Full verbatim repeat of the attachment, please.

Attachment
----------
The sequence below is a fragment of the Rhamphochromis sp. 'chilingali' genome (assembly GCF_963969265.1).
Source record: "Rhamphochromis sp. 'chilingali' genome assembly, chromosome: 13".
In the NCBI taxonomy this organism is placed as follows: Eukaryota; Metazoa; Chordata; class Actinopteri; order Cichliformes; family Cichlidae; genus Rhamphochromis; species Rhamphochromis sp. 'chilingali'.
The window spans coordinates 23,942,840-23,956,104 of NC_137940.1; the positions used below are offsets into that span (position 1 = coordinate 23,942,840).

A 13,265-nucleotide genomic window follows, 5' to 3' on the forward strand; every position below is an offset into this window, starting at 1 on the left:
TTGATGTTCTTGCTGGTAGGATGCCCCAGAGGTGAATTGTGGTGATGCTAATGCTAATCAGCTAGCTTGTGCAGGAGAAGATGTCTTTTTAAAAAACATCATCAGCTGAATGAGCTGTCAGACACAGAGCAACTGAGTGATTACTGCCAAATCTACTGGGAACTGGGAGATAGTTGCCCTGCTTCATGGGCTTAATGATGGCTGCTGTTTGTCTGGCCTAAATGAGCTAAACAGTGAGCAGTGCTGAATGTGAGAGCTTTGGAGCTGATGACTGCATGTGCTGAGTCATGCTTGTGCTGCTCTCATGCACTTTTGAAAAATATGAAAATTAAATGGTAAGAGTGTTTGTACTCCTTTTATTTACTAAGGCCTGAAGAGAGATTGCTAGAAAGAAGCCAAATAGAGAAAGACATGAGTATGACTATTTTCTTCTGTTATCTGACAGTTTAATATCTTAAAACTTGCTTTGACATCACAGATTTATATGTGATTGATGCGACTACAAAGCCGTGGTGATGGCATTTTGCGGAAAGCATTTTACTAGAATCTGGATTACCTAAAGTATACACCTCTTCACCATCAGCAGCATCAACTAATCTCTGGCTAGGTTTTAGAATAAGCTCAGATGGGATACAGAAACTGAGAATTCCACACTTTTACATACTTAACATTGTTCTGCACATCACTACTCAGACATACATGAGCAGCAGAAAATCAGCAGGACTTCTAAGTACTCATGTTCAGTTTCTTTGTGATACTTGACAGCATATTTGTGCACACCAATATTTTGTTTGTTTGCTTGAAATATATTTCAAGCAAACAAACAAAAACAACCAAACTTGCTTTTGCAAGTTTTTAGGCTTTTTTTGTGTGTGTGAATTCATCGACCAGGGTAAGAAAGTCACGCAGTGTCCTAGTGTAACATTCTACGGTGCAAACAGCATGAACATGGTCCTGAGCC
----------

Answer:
The sequence below is a fragment of the Rhamphochromis sp. 'chilingali' genome (assembly GCF_963969265.1).
Source record: "Rhamphochromis sp. 'chilingali' genome assembly, chromosome: 13".
In the NCBI taxonomy this organism is placed as follows: Eukaryota; Metazoa; Chordata; class Actinopteri; order Cichliformes; family Cichlidae; genus Rhamphochromis; species Rhamphochromis sp. 'chilingali'.
The window spans coordinates 23,942,840-23,956,104 of NC_137940.1; the positions used below are offsets into that span (position 1 = coordinate 23,942,840).

A 13,265-nucleotide genomic window follows, 5' to 3' on the forward strand; every position below is an offset into this window, starting at 1 on the left:
TTGATGTTCTTGCTGGTAGGATGCCCCAGAGGTGAATTGTGGTGATGCTAATGCTAATCAGCTAGCTTGTGCAGGAGAAGATGTCTTTTTAAAAAACATCATCAGCTGAATGAGCTGTCAGACACAGAGCAACTGAGTGATTACTGCCAAATCTACTGGGAACTGGGAGATAGTTGCCCTGCTTCATGGGCTTAATGATGGCTGCTGTTTGTCTGGCCTAAATGAGCTAAACAGTGAGCAGTGCTGAATGTGAGAGCTTTGGAGCTGATGACTGCATGTGCTGAGTCATGCTTGTGCTGCTCTCATGCACTTTTGAAAAATATGAAAATTAAATGGTAAGAGTGTTTGTACTCCTTTTATTTACTAAGGCCTGAAGAGAGATTGCTAGAAAGAAGCCAAATAGAGAAAGACATGAGTATGACTATTTTCTTCTGTTATCTGACAGTTTAATATCTTAAAACTTGCTTTGACATCACAGATTTATATGTGATTGATGCGACTACAAAGCCGTGGTGATGGCATTTTGCGGAAAGCATTTTACTAGAATCTGGATTACCTAAAGTATACACCTCTTCACCATCAGCAGCATCAACTAATCTCTGGCTAGGTTTTAGAATAAGCTCAGATGGGATACAGAAACTGAGAATTCCACACTTTTACATACTTAACATTGTTCTGCACATCACTACTCAGACATACATGAGCAGCAGAAAATCAGCAGGACTTCTAAGTACTCATGTTCAGTTTCTTTGTGATACTTGACAGCATATTTGTGCACACCAATATTTTGTTTGTTTGCTTGAAATATATTTCAAGCAAACAAACAAAAACAACCAAACTTGCTTTTGCAAGTTTTTAGGCTTTTTTTGTGTGTGTGAATTCATCGACCAGGGTAAGAAAGTCACGCAGTGTCCTAGTGTAACATTCTACGGTGCAAACAGCATGAACATGGTCCTGAGCC